What a read. This book is for everyone, no matter your age, gender, job description, race, religion or socio-economic status. You will take something from this book.
‘The Subtle Art Of Not Giving a F*ck’ tells the reader that accepting mediocrity is the only way to success, and is a one-way ticket to a happy life… So here’s just a small handful of things that I took away from my reading.
This chapter sets the tone for the entire book. It’s primarily centred around how giving ‘too many f*cks‘ is bad for your mental health. Admittedly it’s a great chapter for me – or specifically me circa one year ago (or maybe even six months).
When you try too hard, you care too much, and when you care too much, it’s obvious; it’s almost unattractive. Think of it in the dating sense. A guy who cares too much just reeks of desperation and more often than not you will end up pushing him away. It’s always better to just do your best and let all the other feelings go. Rather than do your best, and over-analyse, pre-predict and dissect every single element of your given task/duty/job/relationship/whatever situation applies.
Solving problems just creates more problems.
It might sound obvious, but this book taught me that life really is just a never-ending series of problems. When you solve one problem, you create new problems. So you got your dream job, then you start to question is it everything you wanted anyway? Did you deserve it? geez that woman working in the cubicle next to you talks so loud on the phone you can’t even hear yourself think… So you finally get a boyfriend, now you question his past, his intentions, is he marriage material? Why is he bring weird with his phone? Do his parents like you? See? never. ending. problems.
The book explains that it’s all about making life full of problems you’re happy to solve, or at least that you enjoy the challenge of solving. So focus on problem minimisation, over time. Rather than trying to overhaul your life in a second. Because even when you reach that goal to lose 5 kilos, sorry to break it to you babe, it’s not going to solve much.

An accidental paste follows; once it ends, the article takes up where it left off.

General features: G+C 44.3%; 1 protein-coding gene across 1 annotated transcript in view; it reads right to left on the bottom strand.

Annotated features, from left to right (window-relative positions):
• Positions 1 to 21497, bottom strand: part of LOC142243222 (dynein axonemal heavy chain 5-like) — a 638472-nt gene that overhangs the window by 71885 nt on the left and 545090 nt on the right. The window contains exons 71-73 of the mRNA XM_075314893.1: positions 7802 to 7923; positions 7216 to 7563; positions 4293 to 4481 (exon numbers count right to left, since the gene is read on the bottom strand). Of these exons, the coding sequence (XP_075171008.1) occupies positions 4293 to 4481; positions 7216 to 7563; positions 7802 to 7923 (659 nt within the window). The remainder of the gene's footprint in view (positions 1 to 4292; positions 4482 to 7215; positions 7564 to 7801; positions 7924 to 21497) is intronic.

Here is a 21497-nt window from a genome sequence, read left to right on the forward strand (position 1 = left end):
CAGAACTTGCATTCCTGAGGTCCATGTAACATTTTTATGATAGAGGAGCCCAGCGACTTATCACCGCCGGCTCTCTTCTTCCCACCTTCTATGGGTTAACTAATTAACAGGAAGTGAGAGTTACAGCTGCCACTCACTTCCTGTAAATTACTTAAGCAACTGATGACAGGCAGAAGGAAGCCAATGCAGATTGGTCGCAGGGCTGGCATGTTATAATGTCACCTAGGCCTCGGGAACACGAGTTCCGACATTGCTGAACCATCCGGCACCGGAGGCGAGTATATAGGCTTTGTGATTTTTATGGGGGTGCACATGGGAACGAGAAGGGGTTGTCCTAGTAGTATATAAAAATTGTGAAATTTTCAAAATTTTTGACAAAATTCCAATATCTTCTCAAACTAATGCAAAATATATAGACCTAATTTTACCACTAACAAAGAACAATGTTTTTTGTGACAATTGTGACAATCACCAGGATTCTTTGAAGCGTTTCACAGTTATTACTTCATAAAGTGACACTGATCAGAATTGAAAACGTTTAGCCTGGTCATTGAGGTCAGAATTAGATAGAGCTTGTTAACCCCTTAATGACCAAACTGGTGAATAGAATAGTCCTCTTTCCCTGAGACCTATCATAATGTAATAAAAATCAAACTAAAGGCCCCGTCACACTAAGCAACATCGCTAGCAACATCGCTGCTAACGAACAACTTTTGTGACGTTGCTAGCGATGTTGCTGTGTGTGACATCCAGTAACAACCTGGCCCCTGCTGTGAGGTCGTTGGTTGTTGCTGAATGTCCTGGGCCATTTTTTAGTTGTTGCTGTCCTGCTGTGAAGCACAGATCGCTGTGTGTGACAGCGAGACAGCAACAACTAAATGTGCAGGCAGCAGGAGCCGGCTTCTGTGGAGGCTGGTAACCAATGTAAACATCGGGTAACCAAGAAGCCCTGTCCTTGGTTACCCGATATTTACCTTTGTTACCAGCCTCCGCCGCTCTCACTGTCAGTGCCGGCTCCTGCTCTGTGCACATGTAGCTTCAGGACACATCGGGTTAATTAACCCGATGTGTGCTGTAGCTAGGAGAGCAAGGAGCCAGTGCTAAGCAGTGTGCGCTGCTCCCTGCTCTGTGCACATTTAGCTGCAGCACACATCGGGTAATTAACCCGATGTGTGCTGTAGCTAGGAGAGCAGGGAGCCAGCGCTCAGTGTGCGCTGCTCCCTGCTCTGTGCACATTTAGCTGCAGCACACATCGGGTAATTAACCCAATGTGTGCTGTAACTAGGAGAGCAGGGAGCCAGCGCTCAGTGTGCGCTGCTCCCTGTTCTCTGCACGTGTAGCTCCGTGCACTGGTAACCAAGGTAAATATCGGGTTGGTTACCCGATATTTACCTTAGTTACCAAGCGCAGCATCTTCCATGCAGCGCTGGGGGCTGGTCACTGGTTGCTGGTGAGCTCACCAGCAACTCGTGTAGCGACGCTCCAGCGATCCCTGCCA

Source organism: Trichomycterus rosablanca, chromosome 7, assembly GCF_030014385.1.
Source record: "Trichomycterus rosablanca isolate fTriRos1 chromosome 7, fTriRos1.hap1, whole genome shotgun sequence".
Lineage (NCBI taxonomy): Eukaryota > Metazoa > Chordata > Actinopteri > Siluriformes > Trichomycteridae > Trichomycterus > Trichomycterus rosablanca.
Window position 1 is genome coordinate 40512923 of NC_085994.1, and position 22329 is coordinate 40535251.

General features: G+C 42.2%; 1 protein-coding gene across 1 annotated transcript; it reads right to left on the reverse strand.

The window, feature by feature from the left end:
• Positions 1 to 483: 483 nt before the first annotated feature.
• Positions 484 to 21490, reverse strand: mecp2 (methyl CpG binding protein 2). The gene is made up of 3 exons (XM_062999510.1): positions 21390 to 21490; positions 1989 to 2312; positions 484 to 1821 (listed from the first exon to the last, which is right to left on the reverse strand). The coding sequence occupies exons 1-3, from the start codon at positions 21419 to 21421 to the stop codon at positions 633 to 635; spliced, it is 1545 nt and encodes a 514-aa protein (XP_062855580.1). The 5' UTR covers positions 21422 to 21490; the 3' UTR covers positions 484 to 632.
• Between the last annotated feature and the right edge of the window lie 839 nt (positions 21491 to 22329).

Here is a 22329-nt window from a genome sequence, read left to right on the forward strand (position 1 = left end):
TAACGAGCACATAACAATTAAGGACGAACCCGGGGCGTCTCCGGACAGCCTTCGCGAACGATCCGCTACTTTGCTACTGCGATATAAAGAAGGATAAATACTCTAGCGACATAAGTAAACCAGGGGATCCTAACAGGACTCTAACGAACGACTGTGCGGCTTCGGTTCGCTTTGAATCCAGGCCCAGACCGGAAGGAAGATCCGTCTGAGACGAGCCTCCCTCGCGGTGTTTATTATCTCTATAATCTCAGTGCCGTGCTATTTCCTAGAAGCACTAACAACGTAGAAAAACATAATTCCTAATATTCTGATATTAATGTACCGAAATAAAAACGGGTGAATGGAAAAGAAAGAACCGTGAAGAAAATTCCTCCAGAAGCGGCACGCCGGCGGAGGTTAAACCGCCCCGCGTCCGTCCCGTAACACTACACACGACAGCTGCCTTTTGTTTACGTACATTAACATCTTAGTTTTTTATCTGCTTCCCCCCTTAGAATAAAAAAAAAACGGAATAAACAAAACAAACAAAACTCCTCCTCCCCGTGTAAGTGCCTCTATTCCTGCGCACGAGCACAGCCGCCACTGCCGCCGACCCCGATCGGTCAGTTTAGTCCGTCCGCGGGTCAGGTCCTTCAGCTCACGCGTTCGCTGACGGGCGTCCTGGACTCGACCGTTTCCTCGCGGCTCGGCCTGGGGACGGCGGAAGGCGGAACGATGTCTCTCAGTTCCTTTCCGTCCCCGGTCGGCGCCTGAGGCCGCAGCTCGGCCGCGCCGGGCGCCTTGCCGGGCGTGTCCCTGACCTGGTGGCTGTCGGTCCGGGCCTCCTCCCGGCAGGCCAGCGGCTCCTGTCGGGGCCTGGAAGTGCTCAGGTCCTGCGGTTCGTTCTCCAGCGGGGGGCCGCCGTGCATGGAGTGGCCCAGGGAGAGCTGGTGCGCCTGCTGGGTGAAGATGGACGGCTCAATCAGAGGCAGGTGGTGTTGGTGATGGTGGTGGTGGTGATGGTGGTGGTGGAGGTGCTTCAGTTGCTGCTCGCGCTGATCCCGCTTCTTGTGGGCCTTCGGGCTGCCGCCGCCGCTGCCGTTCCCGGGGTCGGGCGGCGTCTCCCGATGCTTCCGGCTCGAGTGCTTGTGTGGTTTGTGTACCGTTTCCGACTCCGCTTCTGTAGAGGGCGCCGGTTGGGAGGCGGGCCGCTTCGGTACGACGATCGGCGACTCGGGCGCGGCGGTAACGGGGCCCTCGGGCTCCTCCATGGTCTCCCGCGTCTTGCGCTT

Everything is your choice.
This chapter is called ‘you’re always choosing‘ and I bloody love it. You can’t choose the hand that you’re dealt in life – but you can choose how you respond to it. Now I always swore I didn’t want my blog to be a huge rant. But recently I’ve noticed more than ever before (maybe because I have stopped doing it so much) that people just love to make out that their lives are so bloody hard. You can tell the author had a few problems with the idea that not everyone ‘chooses’ their life’s course – with chronic diseases, freak tragedies, and living situations. Sure, you can’t choose what circumstances are thrust upon you. But you can ALWAYS choose how you handle them. Manson uses some phrases that people often say ‘but HOW to I break up with him?’ … ‘But HOW do I exercise more?’ …. ‘But HOW do I quit my job?’
You just do it. It’s always up to you.
It’s okay to feel like sh*t – and stopping the never-ending feedback loop.
So many profanities in this blog post… but f*ck it. This one is pretty basic but I like it. Everyone feels bad, anxious, angry, worried sometimes, it’s just a fact. So instead of engaging in a continuous cycle where you say to yourself.
‘Oh god I feel worried about asking my housemate to clean the pan after she uses it‘ – then you start over-thinking it and think ‘It’s not that hard to just confront her why am I so scared‘ – then you think ‘I’m such a pussy I should be able to confront these things‘ now your worried about confronting her, worried about being worried, and altogether in a crippling ball of stress.
I didn’t explain that very well – but buy the book and you’ll understand.
Basically the best thing to do when you feel like crap is to think to yourself. Wow I feel like crap right now. And do something you like to do for a while until it passes.
Happiness is a problem – failure is the only way forward
I love this chapter cos it really digs in to all these happiness gurus that think everlasting happiness is the ultimate goal – nirvana if you will. But true happiness actually comes from a challenge, from accepting you can’t do something but realising you want it bad enough to make it happen. Freakin cool concept if you ask me.